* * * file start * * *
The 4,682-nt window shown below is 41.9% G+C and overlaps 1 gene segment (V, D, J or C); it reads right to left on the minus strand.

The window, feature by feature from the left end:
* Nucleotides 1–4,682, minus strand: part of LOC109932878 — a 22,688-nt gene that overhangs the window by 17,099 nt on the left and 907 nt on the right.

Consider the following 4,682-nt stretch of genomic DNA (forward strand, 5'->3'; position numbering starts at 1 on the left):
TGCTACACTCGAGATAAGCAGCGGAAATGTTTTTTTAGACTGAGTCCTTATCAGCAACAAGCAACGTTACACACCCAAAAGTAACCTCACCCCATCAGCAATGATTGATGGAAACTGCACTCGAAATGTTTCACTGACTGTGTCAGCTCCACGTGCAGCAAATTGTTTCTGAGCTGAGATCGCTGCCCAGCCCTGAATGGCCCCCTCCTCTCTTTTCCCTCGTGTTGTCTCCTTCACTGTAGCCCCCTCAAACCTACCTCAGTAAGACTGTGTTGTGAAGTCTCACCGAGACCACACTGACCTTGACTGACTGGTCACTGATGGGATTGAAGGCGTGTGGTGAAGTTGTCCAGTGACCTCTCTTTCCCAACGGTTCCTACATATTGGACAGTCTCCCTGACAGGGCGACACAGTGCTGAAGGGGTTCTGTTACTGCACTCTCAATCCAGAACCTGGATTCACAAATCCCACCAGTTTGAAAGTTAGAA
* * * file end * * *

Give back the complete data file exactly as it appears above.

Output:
The 4,682-nt window shown below is 41.9% G+C and overlaps 1 gene segment (V, D, J or C); it reads right to left on the minus strand.

The window, feature by feature from the left end:
* Nucleotides 1–4,682, minus strand: part of LOC109932878 — a 22,688-nt gene that overhangs the window by 17,099 nt on the left and 907 nt on the right.

Consider the following 4,682-nt stretch of genomic DNA (forward strand, 5'->3'; position numbering starts at 1 on the left):
TGCTACACTCGAGATAAGCAGCGGAAATGTTTTTTTAGACTGAGTCCTTATCAGCAACAAGCAACGTTACACACCCAAAAGTAACCTCACCCCATCAGCAATGATTGATGGAAACTGCACTCGAAATGTTTCACTGACTGTGTCAGCTCCACGTGCAGCAAATTGTTTCTGAGCTGAGATCGCTGCCCAGCCCTGAATGGCCCCCTCCTCTCTTTTCCCTCGTGTTGTCTCCTTCACTGTAGCCCCCTCAAACCTACCTCAGTAAGACTGTGTTGTGAAGTCTCACCGAGACCACACTGACCTTGACTGACTGGTCACTGATGGGATTGAAGGCGTGTGGTGAAGTTGTCCAGTGACCTCTCTTTCCCAACGGTTCCTACATATTGGACAGTCTCCCTGACAGGGCGACACAGTGCTGAAGGGGTTCTGTTACTGCACTCTCAATCCAGAACCTGGATTCACAAATCCCACCAGTTTGAAAGTTAGAA